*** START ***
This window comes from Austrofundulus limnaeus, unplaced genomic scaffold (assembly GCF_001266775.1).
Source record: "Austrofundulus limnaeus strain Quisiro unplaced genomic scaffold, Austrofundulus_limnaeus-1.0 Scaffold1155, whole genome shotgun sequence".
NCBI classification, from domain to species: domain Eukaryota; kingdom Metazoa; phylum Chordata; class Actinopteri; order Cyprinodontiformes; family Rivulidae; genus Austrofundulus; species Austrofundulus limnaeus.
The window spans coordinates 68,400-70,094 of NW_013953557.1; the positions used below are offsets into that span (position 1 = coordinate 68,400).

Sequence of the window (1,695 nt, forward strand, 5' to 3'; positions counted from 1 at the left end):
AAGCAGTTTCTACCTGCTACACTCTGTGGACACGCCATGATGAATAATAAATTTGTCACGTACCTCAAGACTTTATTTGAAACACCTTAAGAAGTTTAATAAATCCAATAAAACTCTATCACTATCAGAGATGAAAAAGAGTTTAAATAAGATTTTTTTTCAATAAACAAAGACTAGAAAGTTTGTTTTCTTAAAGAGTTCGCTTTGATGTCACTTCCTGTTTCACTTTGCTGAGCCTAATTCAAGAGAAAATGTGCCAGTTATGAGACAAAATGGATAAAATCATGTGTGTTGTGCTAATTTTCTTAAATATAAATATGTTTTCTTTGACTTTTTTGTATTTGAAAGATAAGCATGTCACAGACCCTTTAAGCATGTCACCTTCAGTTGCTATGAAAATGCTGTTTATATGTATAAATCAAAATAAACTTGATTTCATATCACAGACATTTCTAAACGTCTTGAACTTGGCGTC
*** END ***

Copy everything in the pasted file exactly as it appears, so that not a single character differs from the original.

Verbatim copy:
This window comes from Austrofundulus limnaeus, unplaced genomic scaffold (assembly GCF_001266775.1).
Source record: "Austrofundulus limnaeus strain Quisiro unplaced genomic scaffold, Austrofundulus_limnaeus-1.0 Scaffold1155, whole genome shotgun sequence".
NCBI classification, from domain to species: domain Eukaryota; kingdom Metazoa; phylum Chordata; class Actinopteri; order Cyprinodontiformes; family Rivulidae; genus Austrofundulus; species Austrofundulus limnaeus.
The window spans coordinates 68,400-70,094 of NW_013953557.1; the positions used below are offsets into that span (position 1 = coordinate 68,400).

Sequence of the window (1,695 nt, forward strand, 5' to 3'; positions counted from 1 at the left end):
AAGCAGTTTCTACCTGCTACACTCTGTGGACACGCCATGATGAATAATAAATTTGTCACGTACCTCAAGACTTTATTTGAAACACCTTAAGAAGTTTAATAAATCCAATAAAACTCTATCACTATCAGAGATGAAAAAGAGTTTAAATAAGATTTTTTTTCAATAAACAAAGACTAGAAAGTTTGTTTTCTTAAAGAGTTCGCTTTGATGTCACTTCCTGTTTCACTTTGCTGAGCCTAATTCAAGAGAAAATGTGCCAGTTATGAGACAAAATGGATAAAATCATGTGTGTTGTGCTAATTTTCTTAAATATAAATATGTTTTCTTTGACTTTTTTGTATTTGAAAGATAAGCATGTCACAGACCCTTTAAGCATGTCACCTTCAGTTGCTATGAAAATGCTGTTTATATGTATAAATCAAAATAAACTTGATTTCATATCACAGACATTTCTAAACGTCTTGAACTTGGCGTC